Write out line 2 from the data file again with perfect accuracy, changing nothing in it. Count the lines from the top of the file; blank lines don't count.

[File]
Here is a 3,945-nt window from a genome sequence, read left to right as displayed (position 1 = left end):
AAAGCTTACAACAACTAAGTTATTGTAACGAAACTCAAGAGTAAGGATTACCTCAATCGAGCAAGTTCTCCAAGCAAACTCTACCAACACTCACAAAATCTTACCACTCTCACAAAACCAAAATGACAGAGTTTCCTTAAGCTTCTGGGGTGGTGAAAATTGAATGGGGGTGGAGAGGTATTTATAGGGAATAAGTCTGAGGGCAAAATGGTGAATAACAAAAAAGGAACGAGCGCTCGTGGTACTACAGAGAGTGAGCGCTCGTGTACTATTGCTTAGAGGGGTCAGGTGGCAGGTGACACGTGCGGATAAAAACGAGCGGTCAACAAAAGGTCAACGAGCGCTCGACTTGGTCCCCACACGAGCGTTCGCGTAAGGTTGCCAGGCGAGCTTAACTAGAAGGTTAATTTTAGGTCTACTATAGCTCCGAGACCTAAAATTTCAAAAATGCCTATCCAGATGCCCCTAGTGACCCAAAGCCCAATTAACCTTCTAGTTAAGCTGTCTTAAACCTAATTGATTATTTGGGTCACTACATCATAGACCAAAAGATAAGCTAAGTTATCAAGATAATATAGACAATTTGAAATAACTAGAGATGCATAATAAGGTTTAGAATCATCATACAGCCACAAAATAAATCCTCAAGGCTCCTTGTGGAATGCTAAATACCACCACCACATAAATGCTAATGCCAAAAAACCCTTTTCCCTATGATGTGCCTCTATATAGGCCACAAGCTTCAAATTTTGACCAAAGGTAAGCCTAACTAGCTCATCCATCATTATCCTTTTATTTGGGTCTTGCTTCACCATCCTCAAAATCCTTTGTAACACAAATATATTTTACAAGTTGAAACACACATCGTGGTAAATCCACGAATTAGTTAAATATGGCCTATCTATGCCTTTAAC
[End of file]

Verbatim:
AAAGCTTACAACAACTAAGTTATTGTAACGAAACTCAAGAGTAAGGATTACCTCAATCGAGCAAGTTCTCCAAGCAAACTCTACCAACACTCACAAAATCTTACCACTCTCACAAAACCAAAATGACAGAGTTTCCTTAAGCTTCTGGGGTGGTGAAAATTGAATGGGGGTGGAGAGGTATTTATAGGGAATAAGTCTGAGGGCAAAATGGTGAATAACAAAAAAGGAACGAGCGCTCGTGGTACTACAGAGAGTGAGCGCTCGTGTACTATTGCTTAGAGGGGTCAGGTGGCAGGTGACACGTGCGGATAAAAACGAGCGGTCAACAAAAGGTCAACGAGCGCTCGACTTGGTCCCCACACGAGCGTTCGCGTAAGGTTGCCAGGCGAGCTTAACTAGAAGGTTAATTTTAGGTCTACTATAGCTCCGAGACCTAAAATTTCAAAAATGCCTATCCAGATGCCCCTAGTGACCCAAAGCCCAATTAACCTTCTAGTTAAGCTGTCTTAAACCTAATTGATTATTTGGGTCACTACATCATAGACCAAAAGATAAGCTAAGTTATCAAGATAATATAGACAATTTGAAATAACTAGAGATGCATAATAAGGTTTAGAATCATCATACAGCCACAAAATAAATCCTCAAGGCTCCTTGTGGAATGCTAAATACCACCACCACATAAATGCTAATGCCAAAAAACCCTTTTCCCTATGATGTGCCTCTATATAGGCCACAAGCTTCAAATTTTGACCAAAGGTAAGCCTAACTAGCTCATCCATCATTATCCTTTTATTTGGGTCTTGCTTCACCATCCTCAAAATCCTTTGTAACACAAATATATTTTACAAGTTGAAACACACATCGTGGTAAATCCACGAATTAGTTAAATATGGCCTATCTATGCCTTTAAC